The Historical Context
The School traces its history from the foundation in 1619 of Alleyn’s College of God’s Gift to the setting up of The Reading Schools (later the Dulwich Free School) in 1741 and, later, the creation of the Lower School in 1857. In 1882 this became Alleyn’s School as we know it today moving to Townley Road in 1887. Alleyn’s original charitable foundation consisted of a Master, Warden, four fellows, six poor brothers, six poor sisters and twelve poor scholars. Statutes stipulated ‘the scholars were entitled to stay until they were eighteen, to be taught in good and sound learning’ and ‘that they might be prepared for university or for good and sweet trades and occupations’.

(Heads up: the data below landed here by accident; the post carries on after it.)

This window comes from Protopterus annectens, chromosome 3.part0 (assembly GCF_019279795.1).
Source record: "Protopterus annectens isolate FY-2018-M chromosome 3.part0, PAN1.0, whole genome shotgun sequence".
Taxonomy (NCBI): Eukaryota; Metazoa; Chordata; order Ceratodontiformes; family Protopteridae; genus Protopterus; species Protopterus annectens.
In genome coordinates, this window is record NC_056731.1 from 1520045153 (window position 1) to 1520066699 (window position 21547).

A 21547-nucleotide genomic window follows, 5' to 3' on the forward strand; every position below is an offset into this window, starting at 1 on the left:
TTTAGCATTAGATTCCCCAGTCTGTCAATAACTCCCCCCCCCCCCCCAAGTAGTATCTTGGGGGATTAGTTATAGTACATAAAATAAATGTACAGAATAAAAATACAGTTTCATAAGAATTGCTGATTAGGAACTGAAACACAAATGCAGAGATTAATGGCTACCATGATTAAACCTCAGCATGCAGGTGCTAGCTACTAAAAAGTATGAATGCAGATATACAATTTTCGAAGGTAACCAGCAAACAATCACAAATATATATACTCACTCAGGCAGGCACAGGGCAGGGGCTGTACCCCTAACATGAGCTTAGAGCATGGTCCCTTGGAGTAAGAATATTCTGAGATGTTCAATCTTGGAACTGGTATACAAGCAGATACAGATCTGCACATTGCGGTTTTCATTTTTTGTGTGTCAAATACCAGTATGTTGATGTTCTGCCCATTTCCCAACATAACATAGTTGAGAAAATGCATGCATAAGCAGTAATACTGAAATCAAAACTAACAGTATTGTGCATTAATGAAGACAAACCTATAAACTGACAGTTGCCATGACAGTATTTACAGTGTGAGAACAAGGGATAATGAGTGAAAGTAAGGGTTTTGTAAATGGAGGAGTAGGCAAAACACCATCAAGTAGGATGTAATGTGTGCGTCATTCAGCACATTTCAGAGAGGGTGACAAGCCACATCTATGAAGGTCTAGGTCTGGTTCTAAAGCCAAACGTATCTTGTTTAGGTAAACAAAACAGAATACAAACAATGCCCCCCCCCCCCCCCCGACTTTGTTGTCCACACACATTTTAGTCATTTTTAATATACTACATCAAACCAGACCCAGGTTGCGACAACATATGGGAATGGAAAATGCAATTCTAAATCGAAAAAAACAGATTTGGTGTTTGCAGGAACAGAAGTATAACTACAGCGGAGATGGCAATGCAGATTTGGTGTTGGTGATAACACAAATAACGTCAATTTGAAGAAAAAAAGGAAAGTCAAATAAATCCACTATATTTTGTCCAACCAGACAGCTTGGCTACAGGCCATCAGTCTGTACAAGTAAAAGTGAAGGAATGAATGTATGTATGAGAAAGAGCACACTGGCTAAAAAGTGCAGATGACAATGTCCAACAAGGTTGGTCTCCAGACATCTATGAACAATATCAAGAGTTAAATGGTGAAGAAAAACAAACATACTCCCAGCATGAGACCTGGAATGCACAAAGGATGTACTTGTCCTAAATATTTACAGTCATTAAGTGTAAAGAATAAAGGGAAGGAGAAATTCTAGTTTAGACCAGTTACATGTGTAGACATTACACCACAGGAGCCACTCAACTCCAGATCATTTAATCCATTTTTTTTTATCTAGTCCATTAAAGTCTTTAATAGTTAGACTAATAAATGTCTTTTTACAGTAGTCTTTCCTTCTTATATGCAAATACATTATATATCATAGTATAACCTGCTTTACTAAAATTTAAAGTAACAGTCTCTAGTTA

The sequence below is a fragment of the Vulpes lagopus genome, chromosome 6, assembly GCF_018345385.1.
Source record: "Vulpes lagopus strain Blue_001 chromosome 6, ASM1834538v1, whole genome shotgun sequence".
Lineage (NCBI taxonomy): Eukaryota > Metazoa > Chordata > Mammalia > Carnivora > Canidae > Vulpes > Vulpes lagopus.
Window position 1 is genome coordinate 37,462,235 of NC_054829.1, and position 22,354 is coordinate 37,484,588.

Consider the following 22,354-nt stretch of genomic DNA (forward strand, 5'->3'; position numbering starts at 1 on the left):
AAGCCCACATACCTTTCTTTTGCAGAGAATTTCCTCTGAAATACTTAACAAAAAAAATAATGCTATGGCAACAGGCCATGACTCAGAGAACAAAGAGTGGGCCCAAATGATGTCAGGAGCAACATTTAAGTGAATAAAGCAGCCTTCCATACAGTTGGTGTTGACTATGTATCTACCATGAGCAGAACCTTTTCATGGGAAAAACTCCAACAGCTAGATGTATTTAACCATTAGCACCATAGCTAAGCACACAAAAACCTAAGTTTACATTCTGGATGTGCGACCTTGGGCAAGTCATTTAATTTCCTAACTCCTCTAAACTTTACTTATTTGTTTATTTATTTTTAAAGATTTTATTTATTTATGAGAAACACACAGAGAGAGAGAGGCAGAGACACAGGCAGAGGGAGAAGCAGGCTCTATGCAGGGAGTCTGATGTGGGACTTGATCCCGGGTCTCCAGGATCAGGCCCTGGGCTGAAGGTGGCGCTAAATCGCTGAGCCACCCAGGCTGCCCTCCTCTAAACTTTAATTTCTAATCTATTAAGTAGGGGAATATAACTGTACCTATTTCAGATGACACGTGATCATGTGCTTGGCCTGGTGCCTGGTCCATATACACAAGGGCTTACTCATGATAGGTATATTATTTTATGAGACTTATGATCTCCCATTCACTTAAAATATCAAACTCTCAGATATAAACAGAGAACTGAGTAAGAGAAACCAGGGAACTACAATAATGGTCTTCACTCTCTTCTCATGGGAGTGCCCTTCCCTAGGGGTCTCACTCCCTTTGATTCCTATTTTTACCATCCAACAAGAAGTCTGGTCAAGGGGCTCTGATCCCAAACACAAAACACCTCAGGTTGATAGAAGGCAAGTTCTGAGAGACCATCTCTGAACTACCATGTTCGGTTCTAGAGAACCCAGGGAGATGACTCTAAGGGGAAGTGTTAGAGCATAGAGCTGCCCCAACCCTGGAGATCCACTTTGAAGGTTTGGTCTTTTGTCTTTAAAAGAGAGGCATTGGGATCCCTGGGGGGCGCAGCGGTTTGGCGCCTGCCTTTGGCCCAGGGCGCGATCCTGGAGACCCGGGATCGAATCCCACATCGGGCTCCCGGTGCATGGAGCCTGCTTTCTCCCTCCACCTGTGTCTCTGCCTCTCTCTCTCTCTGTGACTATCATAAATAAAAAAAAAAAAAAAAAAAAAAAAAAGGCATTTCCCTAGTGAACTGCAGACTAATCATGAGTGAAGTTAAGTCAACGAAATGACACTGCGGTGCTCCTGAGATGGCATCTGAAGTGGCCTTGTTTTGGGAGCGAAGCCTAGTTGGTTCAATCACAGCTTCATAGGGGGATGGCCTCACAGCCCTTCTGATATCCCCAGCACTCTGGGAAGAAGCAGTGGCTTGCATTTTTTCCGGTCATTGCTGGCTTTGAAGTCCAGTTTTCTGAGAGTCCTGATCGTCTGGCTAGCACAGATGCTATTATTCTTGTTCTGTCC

Alleyn’s owes much to its past benefactors. Those who have remembered the School in their wills have bequeathed not only buildings, but also scholarships and sporting traditions, all contributing to the continued growth and development of the School. In many ways, the provision of a bequest to Alleyn’s in your will is the greatest gift of all. It signifies the belief you have in all that Alleyn’s stands for, and it creates a living testimony to that affection beyond your death.
Such a commitment to the future should not be recognised through acts of remembrance alone; instead, those who have chosen to endow that future should be both honoured and thanked in their lifetime. It is for this reason that we have created the Cornflower Club. Membership of the Club is open to all those who have signified their intention to make a bequest to the School. While recognising that such a decision is often private and personal, an event is held every year at which, in a discreet but meaningful way, we express our thanks and keep members abreast of current development plans. The School also draws upon the experience and wisdom of Club members to advise on its intentions for the future.